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Price controls are still the wrong fix for surprise medical bills

Price controls are still the wrong fix for surprise medical bills
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With a fourth COVID-19 federal relief package apparently on the horizon, there appears to be significant movement from the White House on adopting a proposal mostly backed by Democrats and the country’s largest and wealthiest insurers to establish government-enforced price controls in response to surprise medical bills. 

This comes despite earlier statements from President TrumpDonald John TrumpBiden holds massive cash advantage over Trump ahead of Election Day Tax records show Trump maintains a Chinese bank account: NYT Trump plays video of Biden, Harris talking about fracking at Pennsylvania rally MORE’s chief of staff, Mark MeadowsMark Randall MeadowsMcConnell says he would give Trump-backed coronavirus deal a vote in Senate Meadows says Trump did not order declassification of Russia documents The Hill's Morning Report - Sponsored by Goldman Sachs - Two weeks out, Trump attempts to rally the base MORE, that rightly criticized price controls as the wrong fix for surprise medical bills. In a Feb. 10 letter to House Speaker Nancy PelosiNancy PelosiOn The Money: McConnell says he would give Trump-backed coronavirus deal a Senate vote | Pelosi, Mnuchin see progress, but no breakthrough | Trump, House lawyers return to court in fight over financial records Progress, but no breakthrough, on coronavirus relief McConnell says he would give Trump-backed coronavirus deal a vote in Senate MORE (D-Calif.), then-Rep. Meadows affirmed:

“As Congress considers the issue of surprise medical billing, we urge you to reject proposals that offer government-dictated price controls as a solution to the problem. Specifically, surprise medical billing proposals that give the federal government the power to set rates between two private entities — insurers and health care providers — could have a devastating impact on our constituents.”

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As I’ve written, surprise medical bills are charges that patients receive for unscheduled or emergency services from out-of-network providers that insurance companies choose not to pay or negotiate away ahead of time. Often, patients receive the treatment but are unaware that these services will be handled differently until the bill comes to them later — thus the “surprise.”

Meadows’s previous criticism was spot on. Government price controls have a history of negative results, even if unintended. Regarding surprise bills, the impact on patient access to medical services would hurt all patients, and especially the most vulnerable populations. This would be bad in normal circumstances, but it is even worse given the coronavirus pandemic.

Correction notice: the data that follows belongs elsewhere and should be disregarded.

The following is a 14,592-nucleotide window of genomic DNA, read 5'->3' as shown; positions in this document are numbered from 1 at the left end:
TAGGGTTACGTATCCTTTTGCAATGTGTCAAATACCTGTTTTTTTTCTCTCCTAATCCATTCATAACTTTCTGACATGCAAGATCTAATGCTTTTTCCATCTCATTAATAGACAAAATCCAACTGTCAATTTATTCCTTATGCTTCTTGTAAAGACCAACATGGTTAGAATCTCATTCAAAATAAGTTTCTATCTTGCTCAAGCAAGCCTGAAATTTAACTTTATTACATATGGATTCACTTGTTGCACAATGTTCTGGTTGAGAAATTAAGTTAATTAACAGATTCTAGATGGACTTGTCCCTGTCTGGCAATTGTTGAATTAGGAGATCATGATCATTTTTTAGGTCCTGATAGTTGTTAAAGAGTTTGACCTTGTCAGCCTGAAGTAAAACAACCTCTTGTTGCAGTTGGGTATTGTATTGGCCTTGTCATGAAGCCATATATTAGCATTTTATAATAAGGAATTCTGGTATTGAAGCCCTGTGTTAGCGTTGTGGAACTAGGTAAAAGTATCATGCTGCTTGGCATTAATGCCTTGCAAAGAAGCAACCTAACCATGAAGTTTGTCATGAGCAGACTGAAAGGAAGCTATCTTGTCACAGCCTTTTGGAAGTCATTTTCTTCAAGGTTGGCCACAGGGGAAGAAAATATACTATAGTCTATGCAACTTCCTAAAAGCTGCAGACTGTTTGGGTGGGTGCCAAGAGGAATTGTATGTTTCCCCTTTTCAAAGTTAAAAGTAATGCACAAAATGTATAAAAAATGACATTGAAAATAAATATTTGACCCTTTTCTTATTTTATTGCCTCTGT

Price controls, like ObamaCare, would again tip the law in favor of big insurance companies. Insurers would have no incentive to renew contracts for doctors who are paid above in-network rates. And as the process continues, payments to doctors would keep decreasing. Insurance profits would not face the same pressures, though, so patients would have no guarantee of realizing any of the savings. But as doctors are paid less — and therefore work less — patients could lose access to medical providers.

Underserved communities — reeling from COVID-19 in terms of both health concerns and the related economic damage — would be especially hurt by government price controls. 

The Harvard Center for Population and Development Studies reports that Latinos ages 35 to 44 have a COVID-19 mortality rate nearly eight times higher than Caucasians in that age group. Latinos ages 25 to 34 and those 45 to 54 have a mortality rate from the virus at least five times higher than non-Hispanic whites. Similarly, the Centers for Disease Control and Prevention found that Blacks and Latinos with the virus are hospitalized at nearly five times the rate of non-Hispanic whites.

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If this were not enough, Hispanics, like all Americans, almost certainly will see their health insurance premiums rise yet again next year. Incredibly, one analysis predicts premiums could spike 40 percent in 2021.

Even Al Sharpton, usually no fan of free-market policies, singled out the threat that price controls would have on the Black community, saying in a recent speech that this such legislation “needs to be defeated and replaced with something that would protect the underinsured and those with no insurance at all.” 

None of this takes away from the need to address surprise medical bills, to be sure. There is broad consensus in the health care space that surprise medical bills are an issue that must be dealt with. 

But with such major implications for health care delivery and patient access, surprise medical bills need to be addressed by and debated in Congress, preferably as a stand-alone issue through regular order, and after our health care system at least turns the corner in dealing with the pandemic. The issue should not be tied to COVID-19 relief when there are so many pressing priorities that lawmakers evidently want to bundle together in another relief bill. 

Such an approach at least would provide for a robust debate about how to address such a crucial need in ways that are constructive and would keep the best interests of patients in mind. Any attempt by Congress before its August recess to sneak in a phony “fix” for surprise medical bills that uses price controls must be resoundingly rejected.

Mario H. Lopez is president of the Hispanic Leadership Fund, a public policy advocacy organization that promotes liberty, opportunity and prosperity for all Americans. Follow him on Twitter @MarioHLopez.